I'm trying to program a Hebbian learning rule for a simple fully connected deep neural network (DNN), which is structured as: $$z_i = W_iy_{i-1}+b_i$$ and $$y_i = g(z_i)$$ Based on Hebbian learning ...
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1answer
125 views

How do "ideas" or "concepts" appear in the brain?

I'm new to neuroscience and psychology and recently learned about Hubel & Wiesel cat experiment where "some neurons fired rapidly when presented with lines at one angle, while others ...
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36 views

how do the neurons get stronger physically? [closed]

I wanna know about the possibility of simulating the brain state physically to know about the possibility of getting an answer for (free will or random will) vs determinism in the future. so for the ...
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1answer
28 views

where is the second electrode in case of electrostimulation

With electrostimulation or functional electrostimulation, a response from the neuron is generated by electrical impulses. But I always read, for example, that a stimulating electrode is above position ...
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23 views

At what point do dopamine/serotonin receptors become downregulated/upregulated?

It's well known that behaviors like pornography viewing lead to dopamine receptor downregulation to compensate for the extreme stimulation. Obviously, drugs like methamphetamine would lead to an even ...
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1answer
34 views

How do the outer hair cells amplify the traveling wave?

Depending on the movement frequency, outer hair cells can stretch and contract, amplifying the amplitude of the traveling wave at the basilar membrane. How can they do this exactly? what is the point ...
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1answer
29 views

What are the advantages of biphasic nerve stimulation?

One can stimulate nerves or muscle cells in different ways - with single-phase or multiphase pulses, cathodic or anodic, and via surface electrodes or implanted ones. What exactly is the advantage of ...
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1answer
40 views

Deflection of the basilar membrane

The basilar membrane becomes thicker and heavier from the basal end to the apical upper end - this is why high frequencies are perceived in the lower range and low frequencies in the upper range. But ...
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Is there a theoretical maximum for IQ?

In "Eugenics: A Reassessment" Richard Lynn writes: The intelligence level of the population would be expected to stabilize at its theoretical maximum of around 200 after six or seven ...
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1answer
42 views

Does the brain send signals continuously to muscles during movement?

If I make one swift movement with my arm, like just raising it, is my brain continuously sending signals throughout the whole movement? Or does it just send signals one time? The latter seems to make ...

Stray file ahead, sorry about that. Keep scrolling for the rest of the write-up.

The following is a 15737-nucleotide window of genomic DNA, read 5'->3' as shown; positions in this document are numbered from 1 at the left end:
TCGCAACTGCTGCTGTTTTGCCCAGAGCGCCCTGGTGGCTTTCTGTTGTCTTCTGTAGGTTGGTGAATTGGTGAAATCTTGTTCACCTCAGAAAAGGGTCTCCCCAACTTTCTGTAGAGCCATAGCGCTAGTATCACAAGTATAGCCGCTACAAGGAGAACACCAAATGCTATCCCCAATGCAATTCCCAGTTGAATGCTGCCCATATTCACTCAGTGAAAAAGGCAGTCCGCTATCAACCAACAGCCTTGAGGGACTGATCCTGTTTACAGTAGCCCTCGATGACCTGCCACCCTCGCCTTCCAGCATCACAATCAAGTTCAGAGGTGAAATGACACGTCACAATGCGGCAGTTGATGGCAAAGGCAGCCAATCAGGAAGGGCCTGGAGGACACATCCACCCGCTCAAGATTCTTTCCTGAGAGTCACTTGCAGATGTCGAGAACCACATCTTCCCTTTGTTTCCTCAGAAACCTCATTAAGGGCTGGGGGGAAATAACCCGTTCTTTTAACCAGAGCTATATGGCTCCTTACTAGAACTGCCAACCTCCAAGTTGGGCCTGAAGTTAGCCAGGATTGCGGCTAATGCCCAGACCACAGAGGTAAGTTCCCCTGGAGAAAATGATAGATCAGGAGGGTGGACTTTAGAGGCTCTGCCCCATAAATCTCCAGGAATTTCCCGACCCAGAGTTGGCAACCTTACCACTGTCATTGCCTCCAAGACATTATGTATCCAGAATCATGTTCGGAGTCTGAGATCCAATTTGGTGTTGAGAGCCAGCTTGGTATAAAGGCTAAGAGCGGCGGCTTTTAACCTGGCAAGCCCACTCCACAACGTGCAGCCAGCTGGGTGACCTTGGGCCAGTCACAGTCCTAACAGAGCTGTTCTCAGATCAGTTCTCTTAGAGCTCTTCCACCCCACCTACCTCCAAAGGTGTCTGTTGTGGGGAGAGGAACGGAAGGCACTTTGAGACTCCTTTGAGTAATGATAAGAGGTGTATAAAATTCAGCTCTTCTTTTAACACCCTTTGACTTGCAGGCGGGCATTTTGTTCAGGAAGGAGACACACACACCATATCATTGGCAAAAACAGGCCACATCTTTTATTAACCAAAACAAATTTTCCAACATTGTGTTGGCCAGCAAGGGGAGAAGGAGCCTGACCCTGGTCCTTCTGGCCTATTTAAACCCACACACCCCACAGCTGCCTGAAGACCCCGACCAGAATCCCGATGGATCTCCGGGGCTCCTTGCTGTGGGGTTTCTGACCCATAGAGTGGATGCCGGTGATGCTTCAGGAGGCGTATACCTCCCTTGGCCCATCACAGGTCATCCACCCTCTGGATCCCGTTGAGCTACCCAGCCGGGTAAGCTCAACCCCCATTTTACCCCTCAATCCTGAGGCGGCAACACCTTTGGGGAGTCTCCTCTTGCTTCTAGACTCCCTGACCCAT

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1answer
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Do induced brain wave patterns give the same cognitive and perceptual consequences as those that arise naturally? [duplicate]

What I mean to ask by this particular question is that, are the effects resulting from neural interactions in the brain that cause the emergence of certain behaviours, with the neural frequencies in ...
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Does the increase (i.e. more positive) of an equilibrium potential always cause the membrane potential to increase (i.e. the cell depolarizes)?

I am a little bit confused. I know that for potassium, when less ions are going down the concentration gradient, Ek increases and the neuron becomes depolarized. However, I am also aware that if Ena ...
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39 views

What are the values of the absolute intracellular and absolute extracellular potentials in a neuron?

Most texts on neurons give the value of the membrane potential and do not state the absolute values of the intracellular and extracellular potentials in a neuron. I understand that this is because the ...
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1answer
17 views

What is the meanning of an x-expressing neuron, with x = some protein?

I'm studying a neuroscientific paper, and in it the authors state that "defensive behaviors are mediated by a BLA population of magnocellular R-spondin 2-expressing (RSPO2⁺) neurons". I know ...
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57 views

What part of the brain is different when you have a really good memory?

I wanted to know how the brain of someone with a great memory differs from that of an average memory. This memory does not have to be eidetic, or highly superior autographical or even hyperthymesia. ...
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25 views

What is meant by the so often heard phrase that we only use 12% of the brain?

I have heard it so often that we use only 12% of our brain. I truly don't understand this. All neurons in the brain are are firing within a small amount of time. Even in my sleep this is going on. ...
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79 views

What's the exact definition of a cognitive mechanism?

I've been trying to get to a specific definition of a cognitive mechanism, but googling it surprisingly didn't give me anything. The only things I've found out are : How to know if something can be ...